Building A Better Web Site (continued)

Grab 'Em with Graphics

You may think that your innovative product or riveting writing will be enough to keep people at your site. But it usually isn't. Putting some effort into creating attractive pages, with graphics that look nice and download fast, can really pay off. Luckily, you don't have to be a Van Gogh or Picasso to add graphics to a page.

You can obtain graphics for your site from a variety of sources: you can buy clip art packages at most software stores, scan photos or drawings with a low-cost scanner, or pick up a digital camera and shoot photos for your site yourself. There's also lots of art that comes included with Web-editing software.

How can you use art that you find on the Web? Just as you can view the HTML of any page on the Web, you can download any image by right clicking it and choosing "Save Picture As." Of course, just because you can download it doesn't mean you can legally use it on your own pages. Always check with the web site you grabbed an image from to make sure the artwork is in the public domain, and that you have the right to display that graphic on your own site. Once you've downloaded an image file, you add it to a page using the HTML tag. (Web editors usually have shortcuts for inserting images into pages.)

There are primarily two types of images that you'll use on your pages: JPEG files (which end in .jpg) and GIF files (which end in .gif). JPEG and GIF are known as compressed file formats because they shrink image information into tiny files that download fast (which is important on the Web). JPEGs support a greater number of colors than GIFs and are great for saving continuous-tone images such as photographs. GIFs excel at compressing flat-color art, and are great for illustrations that have a lot of solid colors. If you're creating graphics from scratch or optimizing images from a camera or scanner, it's good to bone up on some of the finer points of saving GIFs and JPEGs (see the links below).

Image Resources
EarthWeb Image Tutorials
Adobe Photoshop Elements
Adobe Fireworks

All Pages Are Not Created Equal

The great thing about the Web is that it's based on open standards. Web pages are built with HTML (a standard formatting language) and are transmitted to browsers by HTTP (a standard networking protocol). These standards mean that different users on different computers all around the world can easily view the same Web pages.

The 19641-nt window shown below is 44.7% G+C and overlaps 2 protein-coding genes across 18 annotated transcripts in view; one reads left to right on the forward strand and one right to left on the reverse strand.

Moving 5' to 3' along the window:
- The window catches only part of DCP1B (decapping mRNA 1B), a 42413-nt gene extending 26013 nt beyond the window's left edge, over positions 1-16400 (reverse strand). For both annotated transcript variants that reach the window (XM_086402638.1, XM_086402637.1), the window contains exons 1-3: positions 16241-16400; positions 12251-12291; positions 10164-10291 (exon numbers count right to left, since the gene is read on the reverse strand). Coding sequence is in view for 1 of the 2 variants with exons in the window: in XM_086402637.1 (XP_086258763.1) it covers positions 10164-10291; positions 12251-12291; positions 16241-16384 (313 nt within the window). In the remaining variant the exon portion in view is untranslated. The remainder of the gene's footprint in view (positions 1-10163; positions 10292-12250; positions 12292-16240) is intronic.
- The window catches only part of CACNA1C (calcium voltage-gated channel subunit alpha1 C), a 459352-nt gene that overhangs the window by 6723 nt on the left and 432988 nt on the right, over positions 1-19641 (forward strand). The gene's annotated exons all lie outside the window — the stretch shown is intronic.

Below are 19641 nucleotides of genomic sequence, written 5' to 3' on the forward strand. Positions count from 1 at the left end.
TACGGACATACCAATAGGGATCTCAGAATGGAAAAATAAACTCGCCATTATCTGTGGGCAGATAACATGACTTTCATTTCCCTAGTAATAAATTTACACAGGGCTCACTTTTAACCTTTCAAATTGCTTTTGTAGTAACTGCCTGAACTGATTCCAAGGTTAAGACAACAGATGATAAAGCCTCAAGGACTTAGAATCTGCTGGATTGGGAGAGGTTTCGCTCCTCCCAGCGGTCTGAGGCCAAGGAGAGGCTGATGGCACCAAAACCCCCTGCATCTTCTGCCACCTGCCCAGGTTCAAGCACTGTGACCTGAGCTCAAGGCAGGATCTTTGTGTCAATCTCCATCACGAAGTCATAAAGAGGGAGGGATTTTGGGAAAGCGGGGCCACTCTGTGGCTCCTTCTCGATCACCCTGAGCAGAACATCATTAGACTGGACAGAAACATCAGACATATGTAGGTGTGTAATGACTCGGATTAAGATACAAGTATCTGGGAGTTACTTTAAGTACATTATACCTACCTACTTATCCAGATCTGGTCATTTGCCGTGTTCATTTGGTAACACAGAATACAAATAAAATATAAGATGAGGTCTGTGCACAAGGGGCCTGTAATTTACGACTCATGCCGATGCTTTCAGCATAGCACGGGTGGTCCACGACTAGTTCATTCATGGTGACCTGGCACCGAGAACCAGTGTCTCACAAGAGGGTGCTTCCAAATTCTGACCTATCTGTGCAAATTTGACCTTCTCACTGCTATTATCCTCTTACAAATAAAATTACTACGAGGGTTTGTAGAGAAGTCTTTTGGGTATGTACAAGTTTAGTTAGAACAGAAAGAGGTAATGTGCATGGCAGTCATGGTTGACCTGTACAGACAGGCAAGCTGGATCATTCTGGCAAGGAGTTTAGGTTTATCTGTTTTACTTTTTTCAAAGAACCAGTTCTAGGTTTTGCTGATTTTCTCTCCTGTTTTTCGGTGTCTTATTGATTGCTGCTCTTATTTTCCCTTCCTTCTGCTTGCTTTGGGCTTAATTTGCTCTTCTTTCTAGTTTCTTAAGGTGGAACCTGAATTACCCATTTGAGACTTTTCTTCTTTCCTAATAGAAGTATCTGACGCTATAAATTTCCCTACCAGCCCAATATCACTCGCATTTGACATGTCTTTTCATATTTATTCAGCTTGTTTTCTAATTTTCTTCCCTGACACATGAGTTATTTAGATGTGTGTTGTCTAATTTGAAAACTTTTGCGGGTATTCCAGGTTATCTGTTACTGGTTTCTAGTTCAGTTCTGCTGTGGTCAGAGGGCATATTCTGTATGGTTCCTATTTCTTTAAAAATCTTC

Unfortunately, this universality doesn't completely carry over into browsers and operating systems. The two main Web browsers-- Netscape® Navigator and Microsoft® Internet Explorer -- sometimes display HTML commands differently. And some Web pages look different depending on whether you're viewing them on a Macintosh or a PC.

What this means for Web designers is that it's critical to check how pages look on a variety of browsers and platforms before putting a site live. Examining your pages in the latest versions of Netscape® and Microsoft® Internet Explorer on both a Mac and PC is a must. Viewing your pages on several older browsers (those that don't support the most recent HTML commands) is also a good idea.

There are work-arounds for browser and platform incompatibilities. As you get more HTML savvy, you can learn ways of creating pages that "fail gracefully" in browsers that can't interpret certain HTML commands. For instance, there are ways to code HTML tables such that the information is still somewhat organized when they are viewed on older browsers that don't do tables. Another good HTML programming practice is to include descriptive ALT information for all of your images. This "alternate" information is displayed in browsers that can't view images or have images turned off.

Color is another issue to think about when creating pages. Some image-rich pages can look less than perfect on 256-color monitors. This is because browsers running on such monitors can only display the so-called "Web-safe" palette of 216 colors. If a pixel isn't Web safe, it gets converted to one that is. Fortunately, most computer systems now come with monitors that display thousands or millions of colors, and in such cases Web-safeness is not an issue. To learn more about using Web-safe colors, see the links below.

Web Accessibility Resources
WDG HTML Validator
The Browser-Safe Color Palette

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